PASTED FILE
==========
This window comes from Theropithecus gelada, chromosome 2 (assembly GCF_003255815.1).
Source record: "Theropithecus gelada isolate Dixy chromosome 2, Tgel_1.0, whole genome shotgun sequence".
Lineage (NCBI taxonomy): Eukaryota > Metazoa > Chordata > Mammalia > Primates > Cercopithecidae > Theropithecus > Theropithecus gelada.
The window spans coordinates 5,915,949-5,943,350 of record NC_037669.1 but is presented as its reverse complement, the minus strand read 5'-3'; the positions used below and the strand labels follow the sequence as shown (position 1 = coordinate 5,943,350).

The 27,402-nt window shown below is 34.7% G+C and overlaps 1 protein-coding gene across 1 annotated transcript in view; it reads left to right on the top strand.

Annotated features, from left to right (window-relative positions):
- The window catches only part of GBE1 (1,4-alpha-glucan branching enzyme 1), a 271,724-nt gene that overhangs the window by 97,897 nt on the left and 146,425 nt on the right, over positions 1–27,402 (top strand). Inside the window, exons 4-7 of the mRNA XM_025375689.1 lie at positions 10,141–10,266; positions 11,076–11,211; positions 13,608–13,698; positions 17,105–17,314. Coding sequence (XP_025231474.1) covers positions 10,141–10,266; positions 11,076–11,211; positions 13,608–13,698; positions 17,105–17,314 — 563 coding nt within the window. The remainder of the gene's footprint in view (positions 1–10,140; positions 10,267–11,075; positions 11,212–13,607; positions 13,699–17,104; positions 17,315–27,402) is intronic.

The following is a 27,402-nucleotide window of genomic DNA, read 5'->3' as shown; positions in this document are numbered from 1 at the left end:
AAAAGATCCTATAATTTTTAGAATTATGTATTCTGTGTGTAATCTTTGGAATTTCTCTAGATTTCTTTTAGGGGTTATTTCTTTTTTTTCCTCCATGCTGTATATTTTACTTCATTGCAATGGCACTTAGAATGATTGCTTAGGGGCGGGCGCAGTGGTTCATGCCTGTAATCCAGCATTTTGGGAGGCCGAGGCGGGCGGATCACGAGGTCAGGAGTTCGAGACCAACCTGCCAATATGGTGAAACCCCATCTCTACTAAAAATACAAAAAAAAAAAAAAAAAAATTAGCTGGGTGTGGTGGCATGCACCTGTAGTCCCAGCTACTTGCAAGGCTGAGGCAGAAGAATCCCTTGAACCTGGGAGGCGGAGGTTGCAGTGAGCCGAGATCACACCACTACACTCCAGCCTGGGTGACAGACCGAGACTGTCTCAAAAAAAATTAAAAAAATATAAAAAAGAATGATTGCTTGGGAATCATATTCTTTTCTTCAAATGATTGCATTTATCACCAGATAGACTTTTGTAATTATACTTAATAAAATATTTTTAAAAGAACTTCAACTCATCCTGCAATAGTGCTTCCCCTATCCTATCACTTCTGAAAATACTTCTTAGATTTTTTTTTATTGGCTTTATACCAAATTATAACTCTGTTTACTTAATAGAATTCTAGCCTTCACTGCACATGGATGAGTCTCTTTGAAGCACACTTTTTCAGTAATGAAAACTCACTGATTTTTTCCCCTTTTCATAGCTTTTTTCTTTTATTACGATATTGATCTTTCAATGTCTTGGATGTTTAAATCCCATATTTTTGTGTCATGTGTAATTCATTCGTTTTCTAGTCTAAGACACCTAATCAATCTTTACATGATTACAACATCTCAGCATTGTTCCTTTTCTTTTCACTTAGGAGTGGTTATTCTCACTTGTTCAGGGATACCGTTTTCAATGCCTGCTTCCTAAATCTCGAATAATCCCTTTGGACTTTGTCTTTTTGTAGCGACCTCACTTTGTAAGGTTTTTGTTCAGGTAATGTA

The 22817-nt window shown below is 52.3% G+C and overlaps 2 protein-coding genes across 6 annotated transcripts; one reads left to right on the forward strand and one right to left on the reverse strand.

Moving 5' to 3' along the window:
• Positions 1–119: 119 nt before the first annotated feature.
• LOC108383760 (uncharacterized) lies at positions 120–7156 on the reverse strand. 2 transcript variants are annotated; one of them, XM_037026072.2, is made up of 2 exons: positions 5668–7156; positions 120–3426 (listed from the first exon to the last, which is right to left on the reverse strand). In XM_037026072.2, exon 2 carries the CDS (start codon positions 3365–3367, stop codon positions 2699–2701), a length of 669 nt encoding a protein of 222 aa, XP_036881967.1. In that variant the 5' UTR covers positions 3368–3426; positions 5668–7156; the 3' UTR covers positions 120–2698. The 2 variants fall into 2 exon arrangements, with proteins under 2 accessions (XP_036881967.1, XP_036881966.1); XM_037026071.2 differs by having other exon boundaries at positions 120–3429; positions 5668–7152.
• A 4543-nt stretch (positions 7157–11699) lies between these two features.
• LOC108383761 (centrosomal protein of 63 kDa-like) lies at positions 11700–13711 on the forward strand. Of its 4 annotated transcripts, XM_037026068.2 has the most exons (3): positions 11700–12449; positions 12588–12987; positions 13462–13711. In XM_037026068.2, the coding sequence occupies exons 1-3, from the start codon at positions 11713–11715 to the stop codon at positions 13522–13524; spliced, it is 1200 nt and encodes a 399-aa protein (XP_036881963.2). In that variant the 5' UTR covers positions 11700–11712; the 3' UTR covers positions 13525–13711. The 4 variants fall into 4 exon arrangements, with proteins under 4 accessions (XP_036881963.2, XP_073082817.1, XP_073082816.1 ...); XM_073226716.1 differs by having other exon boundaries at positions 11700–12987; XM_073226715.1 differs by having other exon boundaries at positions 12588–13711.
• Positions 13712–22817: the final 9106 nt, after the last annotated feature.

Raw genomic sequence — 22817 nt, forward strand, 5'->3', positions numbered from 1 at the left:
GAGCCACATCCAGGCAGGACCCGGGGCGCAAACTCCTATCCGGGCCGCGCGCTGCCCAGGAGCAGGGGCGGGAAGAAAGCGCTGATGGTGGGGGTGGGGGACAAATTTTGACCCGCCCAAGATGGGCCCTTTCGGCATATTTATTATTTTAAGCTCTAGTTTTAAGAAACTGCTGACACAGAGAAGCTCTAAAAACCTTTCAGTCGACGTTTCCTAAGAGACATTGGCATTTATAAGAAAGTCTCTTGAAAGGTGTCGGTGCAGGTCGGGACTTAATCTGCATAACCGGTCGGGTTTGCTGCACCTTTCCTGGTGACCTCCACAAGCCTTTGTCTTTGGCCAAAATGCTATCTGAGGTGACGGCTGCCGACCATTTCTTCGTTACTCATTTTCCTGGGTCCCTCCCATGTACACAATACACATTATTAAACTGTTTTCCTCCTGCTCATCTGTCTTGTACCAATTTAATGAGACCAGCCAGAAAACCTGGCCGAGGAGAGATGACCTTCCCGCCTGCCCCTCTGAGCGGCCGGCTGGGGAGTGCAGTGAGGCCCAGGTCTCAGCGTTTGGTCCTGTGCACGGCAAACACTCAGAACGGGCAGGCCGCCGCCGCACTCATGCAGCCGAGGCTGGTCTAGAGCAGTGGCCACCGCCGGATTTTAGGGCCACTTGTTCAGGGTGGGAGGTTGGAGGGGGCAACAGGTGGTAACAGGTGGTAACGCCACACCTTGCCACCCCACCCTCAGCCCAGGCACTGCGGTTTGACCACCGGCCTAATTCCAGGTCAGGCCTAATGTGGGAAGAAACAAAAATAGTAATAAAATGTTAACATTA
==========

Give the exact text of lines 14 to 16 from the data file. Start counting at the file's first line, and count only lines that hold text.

• A 4543-nt stretch (positions 7157–11699) lies between these two features.
• LOC108383761 (centrosomal protein of 63 kDa-like) lies at positions 11700–13711 on the forward strand. Of its 4 annotated transcripts, XM_037026068.2 has the most exons (3): positions 11700–12449; positions 12588–12987; positions 13462–13711. In XM_037026068.2, the coding sequence occupies exons 1-3, from the start codon at positions 11713–11715 to the stop codon at positions 13522–13524; spliced, it is 1200 nt and encodes a 399-aa protein (XP_036881963.2). In that variant the 5' UTR covers positions 11700–11712; the 3' UTR covers positions 13525–13711. The 4 variants fall into 4 exon arrangements, with proteins under 4 accessions (XP_036881963.2, XP_073082817.1, XP_073082816.1 ...); XM_073226716.1 differs by having other exon boundaries at positions 11700–12987; XM_073226715.1 differs by having other exon boundaries at positions 12588–13711.
• Positions 13712–22817: the final 9106 nt, after the last annotated feature.